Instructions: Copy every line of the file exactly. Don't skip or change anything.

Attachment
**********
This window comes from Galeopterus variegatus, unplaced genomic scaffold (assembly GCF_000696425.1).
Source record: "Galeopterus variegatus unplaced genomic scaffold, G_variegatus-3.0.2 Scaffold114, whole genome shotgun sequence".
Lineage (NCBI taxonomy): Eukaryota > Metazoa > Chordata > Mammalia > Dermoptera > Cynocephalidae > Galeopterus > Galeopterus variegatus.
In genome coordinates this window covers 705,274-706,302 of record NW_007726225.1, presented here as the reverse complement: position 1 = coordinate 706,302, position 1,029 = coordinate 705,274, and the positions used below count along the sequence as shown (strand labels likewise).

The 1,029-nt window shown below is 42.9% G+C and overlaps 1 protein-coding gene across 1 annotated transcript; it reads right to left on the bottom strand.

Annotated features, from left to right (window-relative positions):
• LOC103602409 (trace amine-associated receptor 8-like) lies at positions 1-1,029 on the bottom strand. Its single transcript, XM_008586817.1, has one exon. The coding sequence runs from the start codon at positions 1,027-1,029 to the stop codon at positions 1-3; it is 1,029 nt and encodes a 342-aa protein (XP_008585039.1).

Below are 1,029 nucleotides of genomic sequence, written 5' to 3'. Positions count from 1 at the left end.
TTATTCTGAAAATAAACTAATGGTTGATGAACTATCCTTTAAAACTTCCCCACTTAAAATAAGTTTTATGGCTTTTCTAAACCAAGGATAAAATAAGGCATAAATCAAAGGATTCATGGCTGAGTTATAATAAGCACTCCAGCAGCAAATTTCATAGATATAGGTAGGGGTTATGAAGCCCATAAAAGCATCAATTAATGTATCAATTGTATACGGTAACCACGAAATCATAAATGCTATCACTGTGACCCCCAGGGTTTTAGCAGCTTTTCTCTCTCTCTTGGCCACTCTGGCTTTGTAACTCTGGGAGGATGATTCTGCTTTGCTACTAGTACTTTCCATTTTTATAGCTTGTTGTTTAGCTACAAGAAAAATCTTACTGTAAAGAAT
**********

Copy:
This window comes from Galeopterus variegatus, unplaced genomic scaffold (assembly GCF_000696425.1).
Source record: "Galeopterus variegatus unplaced genomic scaffold, G_variegatus-3.0.2 Scaffold114, whole genome shotgun sequence".
Lineage (NCBI taxonomy): Eukaryota > Metazoa > Chordata > Mammalia > Dermoptera > Cynocephalidae > Galeopterus > Galeopterus variegatus.
In genome coordinates this window covers 705,274-706,302 of record NW_007726225.1, presented here as the reverse complement: position 1 = coordinate 706,302, position 1,029 = coordinate 705,274, and the positions used below count along the sequence as shown (strand labels likewise).

The 1,029-nt window shown below is 42.9% G+C and overlaps 1 protein-coding gene across 1 annotated transcript; it reads right to left on the bottom strand.

Annotated features, from left to right (window-relative positions):
• LOC103602409 (trace amine-associated receptor 8-like) lies at positions 1-1,029 on the bottom strand. Its single transcript, XM_008586817.1, has one exon. The coding sequence runs from the start codon at positions 1,027-1,029 to the stop codon at positions 1-3; it is 1,029 nt and encodes a 342-aa protein (XP_008585039.1).

Below are 1,029 nucleotides of genomic sequence, written 5' to 3'. Positions count from 1 at the left end.
TTATTCTGAAAATAAACTAATGGTTGATGAACTATCCTTTAAAACTTCCCCACTTAAAATAAGTTTTATGGCTTTTCTAAACCAAGGATAAAATAAGGCATAAATCAAAGGATTCATGGCTGAGTTATAATAAGCACTCCAGCAGCAAATTTCATAGATATAGGTAGGGGTTATGAAGCCCATAAAAGCATCAATTAATGTATCAATTGTATACGGTAACCACGAAATCATAAATGCTATCACTGTGACCCCCAGGGTTTTAGCAGCTTTTCTCTCTCTCTTGGCCACTCTGGCTTTGTAACTCTGGGAGGATGATTCTGCTTTGCTACTAGTACTTTCCATTTTTATAGCTTGTTGTTTAGCTACAAGAAAAATCTTACTGTAAAGAAT